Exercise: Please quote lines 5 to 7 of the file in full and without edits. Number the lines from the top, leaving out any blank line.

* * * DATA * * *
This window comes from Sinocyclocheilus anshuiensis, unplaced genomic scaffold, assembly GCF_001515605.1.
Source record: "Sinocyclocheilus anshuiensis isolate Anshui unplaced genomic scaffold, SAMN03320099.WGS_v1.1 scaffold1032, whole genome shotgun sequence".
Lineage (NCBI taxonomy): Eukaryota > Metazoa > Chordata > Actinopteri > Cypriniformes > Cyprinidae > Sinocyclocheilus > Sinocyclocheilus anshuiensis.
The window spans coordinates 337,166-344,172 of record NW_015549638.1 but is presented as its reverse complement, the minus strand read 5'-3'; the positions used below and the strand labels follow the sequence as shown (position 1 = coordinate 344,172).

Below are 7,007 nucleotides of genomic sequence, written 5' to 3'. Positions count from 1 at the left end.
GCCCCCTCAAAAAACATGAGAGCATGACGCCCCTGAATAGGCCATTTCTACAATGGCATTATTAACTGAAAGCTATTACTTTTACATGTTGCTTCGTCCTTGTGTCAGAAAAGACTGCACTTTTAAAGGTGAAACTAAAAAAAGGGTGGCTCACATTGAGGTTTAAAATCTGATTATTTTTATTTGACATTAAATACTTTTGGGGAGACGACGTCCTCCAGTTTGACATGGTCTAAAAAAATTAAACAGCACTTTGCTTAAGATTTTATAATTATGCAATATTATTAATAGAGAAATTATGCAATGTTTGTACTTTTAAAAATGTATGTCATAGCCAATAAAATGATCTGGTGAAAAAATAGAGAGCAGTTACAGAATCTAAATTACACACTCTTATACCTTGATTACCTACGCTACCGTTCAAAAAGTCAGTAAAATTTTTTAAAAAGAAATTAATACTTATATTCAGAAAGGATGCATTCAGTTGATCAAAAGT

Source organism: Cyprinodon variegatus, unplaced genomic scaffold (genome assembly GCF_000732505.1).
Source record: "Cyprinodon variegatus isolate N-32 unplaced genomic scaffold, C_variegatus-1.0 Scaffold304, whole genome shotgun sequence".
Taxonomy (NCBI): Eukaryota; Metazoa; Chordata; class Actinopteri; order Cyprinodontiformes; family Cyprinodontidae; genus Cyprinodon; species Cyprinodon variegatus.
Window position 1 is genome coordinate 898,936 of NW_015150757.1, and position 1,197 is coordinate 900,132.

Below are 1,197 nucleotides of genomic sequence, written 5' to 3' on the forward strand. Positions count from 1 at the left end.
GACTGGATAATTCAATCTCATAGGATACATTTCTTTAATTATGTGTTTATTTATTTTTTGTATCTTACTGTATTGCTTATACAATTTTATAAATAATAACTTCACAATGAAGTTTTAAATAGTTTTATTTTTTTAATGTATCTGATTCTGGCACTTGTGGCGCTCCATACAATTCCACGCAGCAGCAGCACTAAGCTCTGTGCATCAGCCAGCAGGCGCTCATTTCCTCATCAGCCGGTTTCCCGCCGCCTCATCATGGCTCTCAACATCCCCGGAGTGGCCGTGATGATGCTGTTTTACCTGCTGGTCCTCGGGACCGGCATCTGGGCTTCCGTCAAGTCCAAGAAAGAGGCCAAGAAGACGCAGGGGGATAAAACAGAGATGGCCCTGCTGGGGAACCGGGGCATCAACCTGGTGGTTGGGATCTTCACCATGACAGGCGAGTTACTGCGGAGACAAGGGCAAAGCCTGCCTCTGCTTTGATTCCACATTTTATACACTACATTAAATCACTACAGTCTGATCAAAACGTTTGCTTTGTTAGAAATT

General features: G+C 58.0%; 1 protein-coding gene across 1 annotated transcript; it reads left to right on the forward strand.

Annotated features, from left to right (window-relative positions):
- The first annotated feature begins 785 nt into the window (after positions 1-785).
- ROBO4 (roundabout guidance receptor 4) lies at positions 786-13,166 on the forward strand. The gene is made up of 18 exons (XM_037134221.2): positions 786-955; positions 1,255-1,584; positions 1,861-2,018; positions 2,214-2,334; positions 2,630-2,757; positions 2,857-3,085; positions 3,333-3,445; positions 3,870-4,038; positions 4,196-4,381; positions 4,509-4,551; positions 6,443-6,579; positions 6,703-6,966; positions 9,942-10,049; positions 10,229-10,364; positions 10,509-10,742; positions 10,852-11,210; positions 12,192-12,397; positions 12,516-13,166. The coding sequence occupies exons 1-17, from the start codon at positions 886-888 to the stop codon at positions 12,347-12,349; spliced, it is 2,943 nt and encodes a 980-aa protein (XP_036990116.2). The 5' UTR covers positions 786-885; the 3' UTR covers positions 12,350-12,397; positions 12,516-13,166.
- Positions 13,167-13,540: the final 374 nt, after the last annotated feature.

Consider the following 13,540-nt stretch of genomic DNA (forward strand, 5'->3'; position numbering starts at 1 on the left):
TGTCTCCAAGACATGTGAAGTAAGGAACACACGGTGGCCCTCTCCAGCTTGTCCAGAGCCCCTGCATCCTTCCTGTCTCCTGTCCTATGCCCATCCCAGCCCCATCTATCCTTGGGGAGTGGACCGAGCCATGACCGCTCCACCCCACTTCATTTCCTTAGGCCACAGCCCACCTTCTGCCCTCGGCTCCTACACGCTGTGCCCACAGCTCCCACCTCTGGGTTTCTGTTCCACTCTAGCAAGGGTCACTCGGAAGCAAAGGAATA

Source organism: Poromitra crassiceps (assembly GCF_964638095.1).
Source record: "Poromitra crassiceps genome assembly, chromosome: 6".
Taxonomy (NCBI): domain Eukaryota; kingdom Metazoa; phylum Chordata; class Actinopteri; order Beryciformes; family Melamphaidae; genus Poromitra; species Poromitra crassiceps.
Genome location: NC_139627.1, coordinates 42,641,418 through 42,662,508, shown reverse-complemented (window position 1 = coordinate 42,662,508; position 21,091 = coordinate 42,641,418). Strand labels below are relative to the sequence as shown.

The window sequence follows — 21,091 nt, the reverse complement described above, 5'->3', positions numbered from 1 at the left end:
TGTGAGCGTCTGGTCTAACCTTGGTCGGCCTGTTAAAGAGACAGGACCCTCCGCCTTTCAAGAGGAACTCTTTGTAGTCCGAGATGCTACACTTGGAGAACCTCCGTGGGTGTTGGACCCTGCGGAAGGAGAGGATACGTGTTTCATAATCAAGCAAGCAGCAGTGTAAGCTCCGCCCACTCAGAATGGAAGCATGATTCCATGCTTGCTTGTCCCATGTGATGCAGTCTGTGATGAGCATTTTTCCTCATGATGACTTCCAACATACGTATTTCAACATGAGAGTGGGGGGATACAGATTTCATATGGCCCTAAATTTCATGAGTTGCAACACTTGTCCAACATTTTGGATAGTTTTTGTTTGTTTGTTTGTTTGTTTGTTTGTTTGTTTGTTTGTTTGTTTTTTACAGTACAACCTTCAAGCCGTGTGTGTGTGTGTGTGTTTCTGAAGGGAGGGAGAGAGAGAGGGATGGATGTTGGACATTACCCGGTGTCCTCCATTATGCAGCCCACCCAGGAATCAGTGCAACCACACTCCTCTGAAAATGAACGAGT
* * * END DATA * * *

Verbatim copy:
Below are 7,007 nucleotides of genomic sequence, written 5' to 3'. Positions count from 1 at the left end.
GCCCCCTCAAAAAACATGAGAGCATGACGCCCCTGAATAGGCCATTTCTACAATGGCATTATTAACTGAAAGCTATTACTTTTACATGTTGCTTCGTCCTTGTGTCAGAAAAGACTGCACTTTTAAAGGTGAAACTAAAAAAAGGGTGGCTCACATTGAGGTTTAAAATCTGATTATTTTTATTTGACATTAAATACTTTTGGGGAGACGACGTCCTCCAGTTTGACATGGTCTAAAAAAATTAAACAGCACTTTGCTTAAGATTTTATAATTATGCAATATTATTAATAGAGAAATTATGCAATGTTTGTACTTTTAAAAATGTATGTCATAGCCAATAAAATGATCTGGTGAAAAAATAGAGAGCAGTTACAGAATCTAAATTACACACTCTTATACCTTGATTACCTACGCTACCGTTCAAAAAGTCAGTAAAATTTTTTAAAAAGAAATTAATACTTATATTCAGAAAGGATGCATTCAGTTGATCAAAAGT

Source organism: Cyprinodon variegatus, unplaced genomic scaffold (genome assembly GCF_000732505.1).